Delusions can be really interesting, even very appealing. The human mind is capable of incredible, wild fantasies and, because they are only thoughts, they are not constrained by things like logic, physics, morality, or human laws. When people start to live as if their delusions are true, they will stumble into many absurd, wicked ways. As the Psalmist wrote in the last phrase of verse 118: “their delusions come to nothing.”

The preceding part of verse 118 tells us what will happen to those who live by their own delusions instead of God’s truth: “You reject all who stray from your decrees.” People may enjoy acting as if their distorted reality is true but after they die, they will find a holy God who has rejected them for rejecting his word.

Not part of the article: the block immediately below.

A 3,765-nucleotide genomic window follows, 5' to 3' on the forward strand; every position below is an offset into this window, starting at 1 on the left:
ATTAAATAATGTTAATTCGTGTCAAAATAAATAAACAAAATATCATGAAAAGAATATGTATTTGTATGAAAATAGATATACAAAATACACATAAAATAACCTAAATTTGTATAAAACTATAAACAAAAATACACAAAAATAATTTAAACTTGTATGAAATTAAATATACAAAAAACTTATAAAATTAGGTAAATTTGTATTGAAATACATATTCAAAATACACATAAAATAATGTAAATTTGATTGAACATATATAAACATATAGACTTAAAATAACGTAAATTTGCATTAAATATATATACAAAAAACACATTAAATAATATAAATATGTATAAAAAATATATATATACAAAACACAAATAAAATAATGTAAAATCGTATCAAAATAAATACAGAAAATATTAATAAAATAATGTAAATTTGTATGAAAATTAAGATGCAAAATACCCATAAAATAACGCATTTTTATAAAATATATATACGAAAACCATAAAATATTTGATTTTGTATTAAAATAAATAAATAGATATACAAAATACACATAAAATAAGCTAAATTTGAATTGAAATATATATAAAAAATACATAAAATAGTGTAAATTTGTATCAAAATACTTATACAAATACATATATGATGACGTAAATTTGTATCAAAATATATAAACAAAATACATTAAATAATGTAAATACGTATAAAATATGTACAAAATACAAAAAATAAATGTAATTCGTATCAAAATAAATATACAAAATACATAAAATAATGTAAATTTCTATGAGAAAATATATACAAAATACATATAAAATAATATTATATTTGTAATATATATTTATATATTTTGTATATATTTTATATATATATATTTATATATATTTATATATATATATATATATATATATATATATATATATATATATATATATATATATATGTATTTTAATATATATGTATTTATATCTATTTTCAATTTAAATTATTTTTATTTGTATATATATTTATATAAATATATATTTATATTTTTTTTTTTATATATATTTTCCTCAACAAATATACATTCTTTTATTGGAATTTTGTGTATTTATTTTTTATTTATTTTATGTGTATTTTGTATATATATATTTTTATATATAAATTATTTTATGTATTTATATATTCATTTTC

This brings me to verse 120. Obeying God’s word is hard, right? Without the Holy Spirit’s regeneration and illumination, it is impossible. Even with those gifts of the Spirit, we believers have to grapple with our sin nature within. So what enables a person to reverence, receive, and obey God’s word? Verse 120 says, “My flesh trembles in fear of you….” It is the fear of God that causes people to obey his word. This is the work of the Spirit causing us to turn from our delusions about God, about life, about sin and believe that God exists and that we are accountable to him but also that he loves us and wants to redeem us from our delusions.

Any appetite we have for God’s word or any success we have in obeying it is only by the grace of God given to us by his Spirit. This is why we have nothing to be proud about. But we must always remember to rely on the Spirit, asking God to keep us humble and dependent on his grace. Otherwise, we will be tempted again by the “delusions [which] come to nothing.”

Leviticus 8, Proverbs 23, Psalm 95